Article contributed by Field Staff Writer C. Rahn.
Finally, after months of staring out the window, seeing snow, and counting down the days until turkey season opens, Spring has arrived. For some, Spring is the time to begin gardening or even break out shorts, but for outdoor enthusiast, Spring represents a whole different idea. As the temperatures increase, so does the activity in the woods and the water.
The woods we have waited months to inhabit have finally begun to become saturated with green. Spring brings gobbling toms. In Iowa, turkey hunting, like in most states, is almost a holiday for many. The thunderous calls of toms often flood the seemingly quiet timbers, and this very “thunder” seems to attract men and women in camouflage. Whether by bow or shotgun, many hunters can attest to the difficulty that turkey hunting entails, and often, the respect demanded by these very shadows that grace the woods with their presence.
Turkeys have such an intricate and elegant design that is rivaled by few, and to me, the fan of a turkey is as much of a trophy as the beard. Turkey hunting is also a great way to introduce new hunters to the wonders of the peaceful timbers. Here, in these moments, we more than just the pull of the trigger or the kill, we can emphasize sharing our passion with others in its raw form. Warm temperatures mixed with a minimal amount of gear required, easily allows turkey hunting to be a catalyst for some in their introduction to the outdoors. In addition, springtime in the woods can often be associated with wonderful morsels that dot the moist ground. Morels become an ever-elusive delicacy that can become an excellent consolation prize to a turkey hunter.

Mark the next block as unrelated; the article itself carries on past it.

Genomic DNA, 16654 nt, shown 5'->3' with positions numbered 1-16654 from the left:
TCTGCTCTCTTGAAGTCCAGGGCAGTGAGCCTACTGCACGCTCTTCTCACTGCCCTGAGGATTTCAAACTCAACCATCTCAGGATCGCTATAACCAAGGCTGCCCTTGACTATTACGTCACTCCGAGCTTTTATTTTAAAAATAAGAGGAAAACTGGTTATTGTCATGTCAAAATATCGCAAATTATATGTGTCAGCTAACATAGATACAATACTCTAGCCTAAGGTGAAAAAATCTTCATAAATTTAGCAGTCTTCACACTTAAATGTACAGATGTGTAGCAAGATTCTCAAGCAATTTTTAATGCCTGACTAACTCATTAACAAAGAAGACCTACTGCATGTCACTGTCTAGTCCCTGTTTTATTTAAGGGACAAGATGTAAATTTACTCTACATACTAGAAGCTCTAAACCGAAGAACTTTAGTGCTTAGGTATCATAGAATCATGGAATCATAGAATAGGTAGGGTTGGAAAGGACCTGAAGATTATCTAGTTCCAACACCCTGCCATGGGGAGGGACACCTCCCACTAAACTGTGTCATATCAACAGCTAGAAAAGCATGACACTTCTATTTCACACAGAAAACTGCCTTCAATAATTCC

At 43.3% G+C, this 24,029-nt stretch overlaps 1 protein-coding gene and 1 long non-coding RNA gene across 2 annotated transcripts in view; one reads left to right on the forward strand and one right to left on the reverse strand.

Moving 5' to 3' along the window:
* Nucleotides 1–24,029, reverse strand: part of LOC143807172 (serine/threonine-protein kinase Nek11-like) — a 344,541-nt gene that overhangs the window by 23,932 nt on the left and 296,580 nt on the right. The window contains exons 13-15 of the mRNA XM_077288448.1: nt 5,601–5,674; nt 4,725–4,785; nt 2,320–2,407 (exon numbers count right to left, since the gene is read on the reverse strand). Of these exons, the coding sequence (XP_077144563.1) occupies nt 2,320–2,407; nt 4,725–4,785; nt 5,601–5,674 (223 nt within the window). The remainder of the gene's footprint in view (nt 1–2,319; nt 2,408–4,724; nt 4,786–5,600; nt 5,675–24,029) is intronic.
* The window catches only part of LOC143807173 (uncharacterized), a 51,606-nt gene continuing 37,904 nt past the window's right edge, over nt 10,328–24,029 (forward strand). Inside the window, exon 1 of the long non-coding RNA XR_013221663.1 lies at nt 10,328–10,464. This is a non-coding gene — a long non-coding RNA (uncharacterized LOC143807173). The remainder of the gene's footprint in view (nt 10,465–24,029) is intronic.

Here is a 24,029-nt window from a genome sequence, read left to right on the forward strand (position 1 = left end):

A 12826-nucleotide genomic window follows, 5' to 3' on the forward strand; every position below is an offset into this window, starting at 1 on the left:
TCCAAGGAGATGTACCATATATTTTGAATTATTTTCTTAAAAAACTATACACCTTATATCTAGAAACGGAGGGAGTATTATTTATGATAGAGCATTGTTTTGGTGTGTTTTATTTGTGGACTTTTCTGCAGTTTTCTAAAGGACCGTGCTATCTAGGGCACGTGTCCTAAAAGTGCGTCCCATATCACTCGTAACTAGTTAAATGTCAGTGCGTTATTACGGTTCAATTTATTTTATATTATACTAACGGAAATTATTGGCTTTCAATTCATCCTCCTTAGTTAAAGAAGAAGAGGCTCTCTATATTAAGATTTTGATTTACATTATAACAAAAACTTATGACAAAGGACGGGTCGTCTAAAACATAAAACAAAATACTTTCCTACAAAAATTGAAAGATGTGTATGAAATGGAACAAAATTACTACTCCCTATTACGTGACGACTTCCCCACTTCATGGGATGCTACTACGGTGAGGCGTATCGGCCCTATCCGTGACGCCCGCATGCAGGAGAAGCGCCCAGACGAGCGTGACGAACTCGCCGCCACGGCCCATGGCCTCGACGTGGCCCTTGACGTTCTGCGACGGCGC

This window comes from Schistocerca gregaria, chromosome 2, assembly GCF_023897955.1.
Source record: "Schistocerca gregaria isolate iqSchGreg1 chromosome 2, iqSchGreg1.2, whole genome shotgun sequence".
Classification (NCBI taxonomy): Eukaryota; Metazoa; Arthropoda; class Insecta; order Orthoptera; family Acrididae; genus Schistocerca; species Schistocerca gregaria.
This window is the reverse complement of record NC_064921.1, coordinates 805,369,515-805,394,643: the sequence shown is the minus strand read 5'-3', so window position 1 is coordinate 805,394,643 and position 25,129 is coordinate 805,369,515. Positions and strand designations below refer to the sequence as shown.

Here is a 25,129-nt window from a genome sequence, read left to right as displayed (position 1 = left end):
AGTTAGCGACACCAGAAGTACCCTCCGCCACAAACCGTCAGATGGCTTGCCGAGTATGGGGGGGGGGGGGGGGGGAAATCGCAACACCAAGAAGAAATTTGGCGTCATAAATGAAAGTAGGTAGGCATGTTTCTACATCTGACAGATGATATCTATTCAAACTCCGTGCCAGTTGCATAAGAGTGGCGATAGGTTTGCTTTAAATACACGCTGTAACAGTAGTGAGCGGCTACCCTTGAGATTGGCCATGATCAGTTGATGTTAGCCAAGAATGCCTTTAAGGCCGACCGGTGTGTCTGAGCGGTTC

Like what we are creating? Buy us a coffee to say thanks!
Coyote hunting is becoming more popular and prevalent in today’s hunting communities. With such a great population of healthy, mature Whitetail deer in Iowa, coyote numbers have skyrocketed. Iowa has an open season on coyotes, and when turkey hunting slows down, my buddies and I will often grab our rifles to help limit the number of predators that terrorize the deer population. Whether it is a 17 HMR, a .22-250, or even a G5 Havoc broadhead, Iowa has no restrictions on the method of taking a coyote, and in a way, allows for one to increase their efficiency and overall accuracy. Although a nuisance to many, Coyotes are truly a difficult animal to outwit, and whose beauty should not be overlooked. Just like turkey hunting, coyote hunting requires a minimal amount of gear and can become a humbling experience for amateurs and veterans alike.
I have a feeling that telling a fellow outdoor enthusiast about the wonders of springtime is nothing new to them, but this year, I have found a new appreciation for the outdoors during this very season. When I am able to retire my Remington to the gun case for the season, I will often concentrate on fishing.
Bass often hold tight during early springtime and I really have found enjoyment Panfishing. Frequently overlooked, fishing for Bluegill or Crappie can be a great way to introduce new anglers to the wonders of an ultra-light, and overall, fishing. The relaxation that occurs with each cast cannot be found many other places in my life, and what follows is often a great experience. I am a huge believer in the “keep them wet” theory, stringing up Panfish followed by a fireside dinner is hard to beat. Friends and fresh fish are memory-making combination that can be as enjoyable as feeling the adrenaline-flooding tug on the end of your line.